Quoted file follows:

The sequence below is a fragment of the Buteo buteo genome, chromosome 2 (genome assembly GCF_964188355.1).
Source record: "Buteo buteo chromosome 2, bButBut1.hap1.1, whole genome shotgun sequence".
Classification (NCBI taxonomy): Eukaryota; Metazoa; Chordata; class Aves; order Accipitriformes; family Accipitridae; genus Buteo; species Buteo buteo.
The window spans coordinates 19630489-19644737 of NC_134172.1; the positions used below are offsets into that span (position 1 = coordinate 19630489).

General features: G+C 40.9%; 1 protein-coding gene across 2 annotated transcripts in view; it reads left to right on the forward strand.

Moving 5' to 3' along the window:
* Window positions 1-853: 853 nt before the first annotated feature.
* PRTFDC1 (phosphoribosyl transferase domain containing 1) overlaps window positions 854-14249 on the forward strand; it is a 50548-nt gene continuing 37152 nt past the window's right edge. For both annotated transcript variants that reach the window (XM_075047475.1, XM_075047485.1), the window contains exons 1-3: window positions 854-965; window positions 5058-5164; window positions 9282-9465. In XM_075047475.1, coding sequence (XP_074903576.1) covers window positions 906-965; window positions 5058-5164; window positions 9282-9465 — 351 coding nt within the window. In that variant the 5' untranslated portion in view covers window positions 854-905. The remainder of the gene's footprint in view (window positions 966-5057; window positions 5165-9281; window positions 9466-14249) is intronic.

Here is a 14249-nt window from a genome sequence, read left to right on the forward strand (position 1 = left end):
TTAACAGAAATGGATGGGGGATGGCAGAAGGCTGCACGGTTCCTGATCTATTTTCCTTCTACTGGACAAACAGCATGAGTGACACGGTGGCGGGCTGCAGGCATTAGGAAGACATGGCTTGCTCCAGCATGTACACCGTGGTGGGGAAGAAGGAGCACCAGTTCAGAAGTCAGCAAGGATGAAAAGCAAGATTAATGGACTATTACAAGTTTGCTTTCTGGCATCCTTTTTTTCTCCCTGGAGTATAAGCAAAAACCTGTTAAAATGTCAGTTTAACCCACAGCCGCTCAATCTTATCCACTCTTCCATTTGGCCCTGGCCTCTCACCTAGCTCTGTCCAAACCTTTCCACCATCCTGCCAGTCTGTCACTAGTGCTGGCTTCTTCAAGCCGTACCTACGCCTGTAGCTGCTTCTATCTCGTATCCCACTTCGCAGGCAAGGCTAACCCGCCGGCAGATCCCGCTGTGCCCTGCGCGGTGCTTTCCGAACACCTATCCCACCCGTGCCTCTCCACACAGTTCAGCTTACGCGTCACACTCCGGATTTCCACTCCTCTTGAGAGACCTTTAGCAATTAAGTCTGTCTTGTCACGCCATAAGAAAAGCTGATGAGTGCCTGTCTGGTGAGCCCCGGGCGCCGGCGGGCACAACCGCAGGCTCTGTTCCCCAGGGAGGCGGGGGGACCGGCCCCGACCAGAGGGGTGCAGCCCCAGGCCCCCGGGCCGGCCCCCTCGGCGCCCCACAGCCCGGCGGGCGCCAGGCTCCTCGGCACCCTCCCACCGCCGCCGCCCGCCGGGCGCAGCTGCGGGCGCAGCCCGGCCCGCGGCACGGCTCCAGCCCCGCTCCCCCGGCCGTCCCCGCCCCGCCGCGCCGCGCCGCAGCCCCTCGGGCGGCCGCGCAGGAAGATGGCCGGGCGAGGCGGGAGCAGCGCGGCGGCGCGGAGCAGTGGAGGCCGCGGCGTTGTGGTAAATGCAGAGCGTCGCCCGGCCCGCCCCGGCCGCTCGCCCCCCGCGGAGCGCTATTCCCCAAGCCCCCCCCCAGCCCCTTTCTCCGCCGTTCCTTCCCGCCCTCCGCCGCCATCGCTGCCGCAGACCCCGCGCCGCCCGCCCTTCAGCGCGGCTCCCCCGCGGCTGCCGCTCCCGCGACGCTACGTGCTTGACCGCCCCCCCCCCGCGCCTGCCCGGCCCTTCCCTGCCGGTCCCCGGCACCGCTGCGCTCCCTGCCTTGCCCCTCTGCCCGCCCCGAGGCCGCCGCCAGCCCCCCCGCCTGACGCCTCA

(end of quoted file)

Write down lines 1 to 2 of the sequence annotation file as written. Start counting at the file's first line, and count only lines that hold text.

The sequence below is a fragment of the Buteo buteo genome, chromosome 2 (genome assembly GCF_964188355.1).
Source record: "Buteo buteo chromosome 2, bButBut1.hap1.1, whole genome shotgun sequence".